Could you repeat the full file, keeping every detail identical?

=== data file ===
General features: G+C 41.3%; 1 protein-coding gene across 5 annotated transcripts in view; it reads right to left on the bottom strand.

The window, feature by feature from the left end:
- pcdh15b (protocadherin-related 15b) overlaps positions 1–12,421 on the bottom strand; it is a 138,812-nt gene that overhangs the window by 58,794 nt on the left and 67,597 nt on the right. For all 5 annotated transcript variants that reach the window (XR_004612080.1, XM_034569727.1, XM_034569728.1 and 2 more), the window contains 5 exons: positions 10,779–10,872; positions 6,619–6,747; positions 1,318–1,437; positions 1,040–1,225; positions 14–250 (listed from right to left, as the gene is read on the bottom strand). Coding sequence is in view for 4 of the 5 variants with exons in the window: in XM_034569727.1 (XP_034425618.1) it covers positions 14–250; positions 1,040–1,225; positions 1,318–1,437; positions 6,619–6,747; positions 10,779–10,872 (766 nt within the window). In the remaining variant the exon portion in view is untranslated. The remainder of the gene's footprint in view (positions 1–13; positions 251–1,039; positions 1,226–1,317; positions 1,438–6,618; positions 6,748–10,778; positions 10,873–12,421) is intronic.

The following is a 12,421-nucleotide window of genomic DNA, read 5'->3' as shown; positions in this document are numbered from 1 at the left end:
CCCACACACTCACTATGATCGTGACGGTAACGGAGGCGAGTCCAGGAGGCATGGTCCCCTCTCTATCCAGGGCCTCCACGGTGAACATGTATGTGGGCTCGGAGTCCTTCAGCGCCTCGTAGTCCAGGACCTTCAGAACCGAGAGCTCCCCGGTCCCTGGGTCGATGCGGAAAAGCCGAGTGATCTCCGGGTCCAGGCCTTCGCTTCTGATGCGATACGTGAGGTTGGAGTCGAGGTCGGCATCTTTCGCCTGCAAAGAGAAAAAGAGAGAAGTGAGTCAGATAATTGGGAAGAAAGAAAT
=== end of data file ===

General features: G+C 41.3%; 1 protein-coding gene across 5 annotated transcripts in view; it reads right to left on the bottom strand.

The window, feature by feature from the left end:
- pcdh15b (protocadherin-related 15b) overlaps positions 1–12,421 on the bottom strand; it is a 138,812-nt gene that overhangs the window by 58,794 nt on the left and 67,597 nt on the right. For all 5 annotated transcript variants that reach the window (XR_004612080.1, XM_034569727.1, XM_034569728.1 and 2 more), the window contains 5 exons: positions 10,779–10,872; positions 6,619–6,747; positions 1,318–1,437; positions 1,040–1,225; positions 14–250 (listed from right to left, as the gene is read on the bottom strand). Coding sequence is in view for 4 of the 5 variants with exons in the window: in XM_034569727.1 (XP_034425618.1) it covers positions 14–250; positions 1,040–1,225; positions 1,318–1,437; positions 6,619–6,747; positions 10,779–10,872 (766 nt within the window). In the remaining variant the exon portion in view is untranslated. The remainder of the gene's footprint in view (positions 1–13; positions 251–1,039; positions 1,226–1,317; positions 1,438–6,618; positions 6,748–10,778; positions 10,873–12,421) is intronic.

The following is a 12,421-nucleotide window of genomic DNA, read 5'->3' as shown; positions in this document are numbered from 1 at the left end:
CCCACACACTCACTATGATCGTGACGGTAACGGAGGCGAGTCCAGGAGGCATGGTCCCCTCTCTATCCAGGGCCTCCACGGTGAACATGTATGTGGGCTCGGAGTCCTTCAGCGCCTCGTAGTCCAGGACCTTCAGAACCGAGAGCTCCCCGGTCCCTGGGTCGATGCGGAAAAGCCGAGTGATCTCCGGGTCCAGGCCTTCGCTTCTGATGCGATACGTGAGGTTGGAGTCGAGGTCGGCATCTTTCGCCTGCAAAGAGAAAAAGAGAGAAGTGAGTCAGATAATTGGGAAGAAAGAAAT